"The 16 and 17 were happy days," says Dietrich on the second and last day of the Compass High Retreat. "I wish we would stay another night," he says. "Me, too, Dietrich. Me, too," I respond.
Last Thursday and Friday were also happy days for me. Actually, they are the happiest days I have experienced as the Youth Development Intern. We had our first retreat of the year and we were privileged to work with Compass High, a comprehensive high school for students with learning differences that just opened last fall. Five of the eight students at Compass High joined us on Thursday morning, along with four staff, including administrators, so with Bill, Sid, and I, the ratio was greater than 1:1.
"Welcome, everyone! We are excited to have you here. Now before we start with introductions, who can tell me why we are here?" I ask. "Community service," says Paige quietly. I remember their names because we paid them a visit just last week. We at Youth Development strive to visit every classroom before they visit ours, which is Hidden Villa's vast land. We want to give students an opportunity to meet us and get to know us through our ice breakers and activities before we spend a whole day or more with them.
"That's a great answer, Paige. Who else has ideas of why we are here?" I ask. A few moments later, Madison says, "Connect?" "Yes!" I sigh. "We are here for connection. We want to give you opportunities to connect with one another and we want to connect with you. We want you to feel connected to this land, these trees, and these hills," I say, as I glance at the glistening green leaves around us.
Connection was a theme of the retreat while the program focused on farm and wilderness. After a few team-building activities and introducing the group to our beautiful farm animals, we set out to make apple muffins to deepen their understanding of where our food comes from. We picked apples from our apple trees, collected eggs straight from chicken's nests, made butter, and grinded wheat berries. In the end, we enjoyed apple muffins with a greater appreciation for earth because it provides so much for us.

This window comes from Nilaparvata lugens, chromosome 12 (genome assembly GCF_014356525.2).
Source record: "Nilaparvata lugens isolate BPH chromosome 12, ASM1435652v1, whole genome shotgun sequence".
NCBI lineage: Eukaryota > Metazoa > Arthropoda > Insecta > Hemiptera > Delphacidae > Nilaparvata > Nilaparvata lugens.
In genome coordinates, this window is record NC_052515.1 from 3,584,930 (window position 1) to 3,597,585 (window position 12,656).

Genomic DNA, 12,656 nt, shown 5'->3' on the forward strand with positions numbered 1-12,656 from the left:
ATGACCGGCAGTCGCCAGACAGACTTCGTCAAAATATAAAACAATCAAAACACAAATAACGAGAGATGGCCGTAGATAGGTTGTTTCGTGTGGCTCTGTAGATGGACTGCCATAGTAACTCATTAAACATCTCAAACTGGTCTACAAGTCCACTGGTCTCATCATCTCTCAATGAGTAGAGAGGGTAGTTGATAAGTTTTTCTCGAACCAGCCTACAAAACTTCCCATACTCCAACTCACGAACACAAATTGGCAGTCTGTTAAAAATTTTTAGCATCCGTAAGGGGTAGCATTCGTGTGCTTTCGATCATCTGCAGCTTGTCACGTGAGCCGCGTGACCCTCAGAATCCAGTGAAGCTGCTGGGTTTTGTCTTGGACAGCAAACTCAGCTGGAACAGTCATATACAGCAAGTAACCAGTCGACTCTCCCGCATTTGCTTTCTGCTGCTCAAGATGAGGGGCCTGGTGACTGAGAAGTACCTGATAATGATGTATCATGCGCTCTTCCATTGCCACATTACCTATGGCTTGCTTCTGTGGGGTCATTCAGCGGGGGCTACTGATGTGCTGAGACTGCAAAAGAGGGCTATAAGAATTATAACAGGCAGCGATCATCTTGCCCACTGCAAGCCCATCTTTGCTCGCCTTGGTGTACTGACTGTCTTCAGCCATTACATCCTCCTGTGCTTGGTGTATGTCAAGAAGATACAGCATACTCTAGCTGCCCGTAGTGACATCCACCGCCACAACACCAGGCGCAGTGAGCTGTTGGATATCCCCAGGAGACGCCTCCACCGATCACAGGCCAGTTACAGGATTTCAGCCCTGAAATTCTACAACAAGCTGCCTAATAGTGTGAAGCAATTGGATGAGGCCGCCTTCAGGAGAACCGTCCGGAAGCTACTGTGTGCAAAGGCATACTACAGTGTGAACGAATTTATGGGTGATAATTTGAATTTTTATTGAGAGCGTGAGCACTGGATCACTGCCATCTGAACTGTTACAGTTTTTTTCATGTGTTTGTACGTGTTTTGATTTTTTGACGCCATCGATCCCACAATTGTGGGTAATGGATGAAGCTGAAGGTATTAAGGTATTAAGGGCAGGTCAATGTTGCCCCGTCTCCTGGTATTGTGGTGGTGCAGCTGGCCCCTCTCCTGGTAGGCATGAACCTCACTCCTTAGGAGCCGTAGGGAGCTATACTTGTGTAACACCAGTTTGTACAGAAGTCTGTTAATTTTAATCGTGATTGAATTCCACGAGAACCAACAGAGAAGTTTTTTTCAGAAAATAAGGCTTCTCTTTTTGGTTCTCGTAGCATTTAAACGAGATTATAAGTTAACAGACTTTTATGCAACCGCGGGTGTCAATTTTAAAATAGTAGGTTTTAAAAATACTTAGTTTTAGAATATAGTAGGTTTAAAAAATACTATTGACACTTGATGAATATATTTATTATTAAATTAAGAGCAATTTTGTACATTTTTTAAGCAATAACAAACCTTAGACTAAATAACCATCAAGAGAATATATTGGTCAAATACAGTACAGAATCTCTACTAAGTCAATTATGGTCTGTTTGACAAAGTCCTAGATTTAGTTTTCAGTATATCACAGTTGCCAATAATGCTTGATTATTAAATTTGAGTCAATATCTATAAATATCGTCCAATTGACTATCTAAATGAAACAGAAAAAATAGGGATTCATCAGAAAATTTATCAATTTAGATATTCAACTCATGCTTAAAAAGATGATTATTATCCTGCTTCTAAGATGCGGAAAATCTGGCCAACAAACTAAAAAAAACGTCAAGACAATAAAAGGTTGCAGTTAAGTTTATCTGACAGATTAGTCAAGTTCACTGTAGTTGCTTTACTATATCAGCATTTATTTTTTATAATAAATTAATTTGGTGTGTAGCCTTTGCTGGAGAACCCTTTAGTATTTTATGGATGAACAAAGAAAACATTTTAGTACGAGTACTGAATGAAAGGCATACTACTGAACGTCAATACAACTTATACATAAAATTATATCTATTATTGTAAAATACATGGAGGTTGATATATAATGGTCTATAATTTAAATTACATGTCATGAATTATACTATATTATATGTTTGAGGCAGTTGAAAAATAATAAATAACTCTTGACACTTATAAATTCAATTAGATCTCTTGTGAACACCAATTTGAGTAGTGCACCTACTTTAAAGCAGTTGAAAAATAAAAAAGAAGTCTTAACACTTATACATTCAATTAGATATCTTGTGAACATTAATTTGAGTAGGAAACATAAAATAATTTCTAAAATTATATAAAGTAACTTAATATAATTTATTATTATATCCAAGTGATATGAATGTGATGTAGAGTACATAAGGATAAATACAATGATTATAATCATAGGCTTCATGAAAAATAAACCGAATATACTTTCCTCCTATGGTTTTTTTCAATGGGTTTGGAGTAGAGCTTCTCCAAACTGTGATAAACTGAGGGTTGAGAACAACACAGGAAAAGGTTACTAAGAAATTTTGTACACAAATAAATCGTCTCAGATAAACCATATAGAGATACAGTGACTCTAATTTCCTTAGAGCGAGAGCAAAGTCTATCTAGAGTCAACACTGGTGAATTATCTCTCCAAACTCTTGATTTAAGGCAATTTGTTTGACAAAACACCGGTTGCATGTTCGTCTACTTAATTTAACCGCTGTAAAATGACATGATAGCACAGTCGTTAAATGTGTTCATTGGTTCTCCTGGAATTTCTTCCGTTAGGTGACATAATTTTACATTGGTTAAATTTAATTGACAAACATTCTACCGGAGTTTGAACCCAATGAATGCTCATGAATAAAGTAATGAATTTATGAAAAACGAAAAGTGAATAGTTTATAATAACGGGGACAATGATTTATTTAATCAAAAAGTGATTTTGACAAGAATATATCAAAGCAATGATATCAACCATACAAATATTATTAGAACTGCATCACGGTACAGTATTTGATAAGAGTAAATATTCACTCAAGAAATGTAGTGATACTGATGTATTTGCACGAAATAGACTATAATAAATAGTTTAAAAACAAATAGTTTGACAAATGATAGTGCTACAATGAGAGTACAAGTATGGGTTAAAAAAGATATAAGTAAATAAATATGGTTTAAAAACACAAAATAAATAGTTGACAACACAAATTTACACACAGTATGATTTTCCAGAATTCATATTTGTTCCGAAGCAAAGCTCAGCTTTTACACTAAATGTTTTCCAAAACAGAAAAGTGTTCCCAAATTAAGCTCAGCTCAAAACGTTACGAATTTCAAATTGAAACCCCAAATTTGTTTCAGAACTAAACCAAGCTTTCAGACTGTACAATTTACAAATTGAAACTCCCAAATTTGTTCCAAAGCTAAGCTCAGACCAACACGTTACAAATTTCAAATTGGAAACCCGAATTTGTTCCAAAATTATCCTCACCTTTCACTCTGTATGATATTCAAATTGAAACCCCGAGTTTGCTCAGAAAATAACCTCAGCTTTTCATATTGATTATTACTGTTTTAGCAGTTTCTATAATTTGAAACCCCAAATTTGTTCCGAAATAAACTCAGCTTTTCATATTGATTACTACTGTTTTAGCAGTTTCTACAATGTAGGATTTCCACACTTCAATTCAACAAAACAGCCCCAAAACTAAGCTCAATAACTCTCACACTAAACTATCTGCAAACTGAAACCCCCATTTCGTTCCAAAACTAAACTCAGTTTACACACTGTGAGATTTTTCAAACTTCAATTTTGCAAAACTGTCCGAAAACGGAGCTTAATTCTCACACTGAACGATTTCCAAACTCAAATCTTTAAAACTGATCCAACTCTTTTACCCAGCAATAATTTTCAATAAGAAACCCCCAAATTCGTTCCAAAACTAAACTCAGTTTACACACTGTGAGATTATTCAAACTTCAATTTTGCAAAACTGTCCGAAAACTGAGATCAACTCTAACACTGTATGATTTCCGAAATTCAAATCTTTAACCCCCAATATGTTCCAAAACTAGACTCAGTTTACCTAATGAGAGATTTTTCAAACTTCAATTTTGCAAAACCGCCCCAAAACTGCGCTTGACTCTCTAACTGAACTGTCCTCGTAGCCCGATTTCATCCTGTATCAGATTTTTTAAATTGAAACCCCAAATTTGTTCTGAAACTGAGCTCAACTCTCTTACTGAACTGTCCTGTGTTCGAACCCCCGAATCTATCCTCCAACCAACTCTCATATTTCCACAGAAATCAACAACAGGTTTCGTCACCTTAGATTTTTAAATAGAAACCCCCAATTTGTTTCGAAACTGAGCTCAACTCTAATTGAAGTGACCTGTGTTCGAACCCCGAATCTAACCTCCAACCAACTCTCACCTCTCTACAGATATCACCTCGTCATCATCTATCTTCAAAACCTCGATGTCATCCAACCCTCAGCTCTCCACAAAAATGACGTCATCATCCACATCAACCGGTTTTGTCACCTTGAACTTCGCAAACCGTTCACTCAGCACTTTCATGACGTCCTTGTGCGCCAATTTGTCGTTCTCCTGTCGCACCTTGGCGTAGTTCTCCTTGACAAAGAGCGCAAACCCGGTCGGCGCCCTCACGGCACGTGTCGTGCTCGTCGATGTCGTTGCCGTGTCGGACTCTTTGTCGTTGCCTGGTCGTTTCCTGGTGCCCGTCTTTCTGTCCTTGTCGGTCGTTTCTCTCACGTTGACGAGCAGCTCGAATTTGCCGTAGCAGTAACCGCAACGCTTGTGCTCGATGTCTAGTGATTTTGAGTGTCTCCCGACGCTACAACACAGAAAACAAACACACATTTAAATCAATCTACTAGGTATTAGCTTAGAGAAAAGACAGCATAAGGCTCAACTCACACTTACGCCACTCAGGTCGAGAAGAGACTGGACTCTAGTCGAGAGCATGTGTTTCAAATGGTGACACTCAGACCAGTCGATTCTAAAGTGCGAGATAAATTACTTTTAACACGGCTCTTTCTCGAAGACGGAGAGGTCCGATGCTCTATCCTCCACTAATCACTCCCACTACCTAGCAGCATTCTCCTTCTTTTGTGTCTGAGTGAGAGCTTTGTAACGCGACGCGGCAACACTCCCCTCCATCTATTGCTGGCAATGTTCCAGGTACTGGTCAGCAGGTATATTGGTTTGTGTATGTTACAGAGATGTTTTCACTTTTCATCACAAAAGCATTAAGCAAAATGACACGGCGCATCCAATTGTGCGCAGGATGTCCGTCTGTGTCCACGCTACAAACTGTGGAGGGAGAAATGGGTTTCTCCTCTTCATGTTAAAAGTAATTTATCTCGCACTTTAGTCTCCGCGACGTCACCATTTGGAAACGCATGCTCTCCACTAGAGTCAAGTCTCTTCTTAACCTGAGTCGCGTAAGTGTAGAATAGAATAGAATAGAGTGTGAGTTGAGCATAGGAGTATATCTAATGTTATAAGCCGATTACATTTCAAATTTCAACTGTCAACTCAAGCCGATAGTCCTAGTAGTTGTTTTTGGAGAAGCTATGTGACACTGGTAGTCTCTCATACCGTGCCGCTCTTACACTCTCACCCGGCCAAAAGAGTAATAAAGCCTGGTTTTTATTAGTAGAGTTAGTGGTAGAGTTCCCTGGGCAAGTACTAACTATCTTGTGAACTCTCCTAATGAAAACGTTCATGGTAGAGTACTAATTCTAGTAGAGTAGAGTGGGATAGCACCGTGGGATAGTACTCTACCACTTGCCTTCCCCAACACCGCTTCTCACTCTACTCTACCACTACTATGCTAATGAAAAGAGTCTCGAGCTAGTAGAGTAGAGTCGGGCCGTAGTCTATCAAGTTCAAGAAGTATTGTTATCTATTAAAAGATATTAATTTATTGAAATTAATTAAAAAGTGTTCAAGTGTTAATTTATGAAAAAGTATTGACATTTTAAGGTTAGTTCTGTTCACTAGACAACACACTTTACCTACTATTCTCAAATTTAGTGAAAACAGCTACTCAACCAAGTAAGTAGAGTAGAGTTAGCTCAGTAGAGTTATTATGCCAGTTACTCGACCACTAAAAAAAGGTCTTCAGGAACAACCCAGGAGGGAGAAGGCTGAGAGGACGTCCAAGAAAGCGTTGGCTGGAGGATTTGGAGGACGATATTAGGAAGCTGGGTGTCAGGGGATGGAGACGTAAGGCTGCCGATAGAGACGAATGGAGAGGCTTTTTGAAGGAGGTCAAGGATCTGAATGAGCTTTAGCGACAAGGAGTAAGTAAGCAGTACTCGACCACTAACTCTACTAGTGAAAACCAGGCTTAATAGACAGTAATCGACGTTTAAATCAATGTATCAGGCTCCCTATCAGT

The next morning, we connected deeper with nature. We walked alone on the trail for a few minutes while practicing to walk like a fox after expressing gratitude to people, earth, water, plants, our fellow animals, wind and weather, sun and moon, and the rest of the stars. We made nature journals and befriended trees, which we got to know after spending time with them, noticing all that they were, what they felt like, what sounds they made, and what they smelled like. As a last activity, we made pillows out of lavender, mint and other herbs, and wool we carded ourselves, wool from our very own sheep.
After a closing circle, in which we shared our beautiful perceptions of each other and hugged one another with great warmth, Bill, Sid, and I wished for more time with them. Time to connect with them deeper, for them to connect with each other more, for them to see the connections all around them, with the land, trees and hills. Josephine Duveneck once said, "Becoming aware of the relationship of all living things to other living things is the key to knowing ourselves. It is the basis for understanding the intricate web of life." With Compass High, we strived towards increasing such awareness, and as our connection with them grows, we hope this awareness will also continue to grow.
To find out more about Hidden Villa Youth Development programs check out our Youth Development Page.